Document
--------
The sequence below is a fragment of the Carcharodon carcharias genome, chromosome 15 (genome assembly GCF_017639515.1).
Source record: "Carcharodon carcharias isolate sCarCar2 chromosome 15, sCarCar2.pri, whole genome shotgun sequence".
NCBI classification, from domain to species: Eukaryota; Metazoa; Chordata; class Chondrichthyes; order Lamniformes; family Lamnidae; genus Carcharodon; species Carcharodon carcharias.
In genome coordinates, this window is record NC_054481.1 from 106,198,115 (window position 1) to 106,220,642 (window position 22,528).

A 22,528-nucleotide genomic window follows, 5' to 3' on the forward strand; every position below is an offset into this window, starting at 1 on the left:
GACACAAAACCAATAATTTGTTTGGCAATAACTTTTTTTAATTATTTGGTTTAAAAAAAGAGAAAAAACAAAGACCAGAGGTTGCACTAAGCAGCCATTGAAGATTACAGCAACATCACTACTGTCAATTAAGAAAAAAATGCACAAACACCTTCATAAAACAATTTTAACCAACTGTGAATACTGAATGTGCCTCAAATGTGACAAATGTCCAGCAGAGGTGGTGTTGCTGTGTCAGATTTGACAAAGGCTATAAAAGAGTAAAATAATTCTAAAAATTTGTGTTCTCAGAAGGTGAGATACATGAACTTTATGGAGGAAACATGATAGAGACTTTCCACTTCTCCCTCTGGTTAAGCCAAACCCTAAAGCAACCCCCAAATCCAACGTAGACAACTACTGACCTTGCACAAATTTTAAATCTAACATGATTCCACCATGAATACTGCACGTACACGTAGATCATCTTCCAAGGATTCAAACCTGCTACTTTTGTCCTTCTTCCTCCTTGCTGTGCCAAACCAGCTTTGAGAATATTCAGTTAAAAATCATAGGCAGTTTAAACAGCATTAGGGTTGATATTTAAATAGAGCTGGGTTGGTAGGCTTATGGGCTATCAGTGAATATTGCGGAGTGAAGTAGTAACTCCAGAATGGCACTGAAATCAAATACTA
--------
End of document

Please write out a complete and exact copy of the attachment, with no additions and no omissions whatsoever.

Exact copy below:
The sequence below is a fragment of the Carcharodon carcharias genome, chromosome 15 (genome assembly GCF_017639515.1).
Source record: "Carcharodon carcharias isolate sCarCar2 chromosome 15, sCarCar2.pri, whole genome shotgun sequence".
NCBI classification, from domain to species: Eukaryota; Metazoa; Chordata; class Chondrichthyes; order Lamniformes; family Lamnidae; genus Carcharodon; species Carcharodon carcharias.
In genome coordinates, this window is record NC_054481.1 from 106,198,115 (window position 1) to 106,220,642 (window position 22,528).

A 22,528-nucleotide genomic window follows, 5' to 3' on the forward strand; every position below is an offset into this window, starting at 1 on the left:
GACACAAAACCAATAATTTGTTTGGCAATAACTTTTTTTAATTATTTGGTTTAAAAAAAGAGAAAAAACAAAGACCAGAGGTTGCACTAAGCAGCCATTGAAGATTACAGCAACATCACTACTGTCAATTAAGAAAAAAATGCACAAACACCTTCATAAAACAATTTTAACCAACTGTGAATACTGAATGTGCCTCAAATGTGACAAATGTCCAGCAGAGGTGGTGTTGCTGTGTCAGATTTGACAAAGGCTATAAAAGAGTAAAATAATTCTAAAAATTTGTGTTCTCAGAAGGTGAGATACATGAACTTTATGGAGGAAACATGATAGAGACTTTCCACTTCTCCCTCTGGTTAAGCCAAACCCTAAAGCAACCCCCAAATCCAACGTAGACAACTACTGACCTTGCACAAATTTTAAATCTAACATGATTCCACCATGAATACTGCACGTACACGTAGATCATCTTCCAAGGATTCAAACCTGCTACTTTTGTCCTTCTTCCTCCTTGCTGTGCCAAACCAGCTTTGAGAATATTCAGTTAAAAATCATAGGCAGTTTAAACAGCATTAGGGTTGATATTTAAATAGAGCTGGGTTGGTAGGCTTATGGGCTATCAGTGAATATTGCGGAGTGAAGTAGTAACTCCAGAATGGCACTGAAATCAAATACTA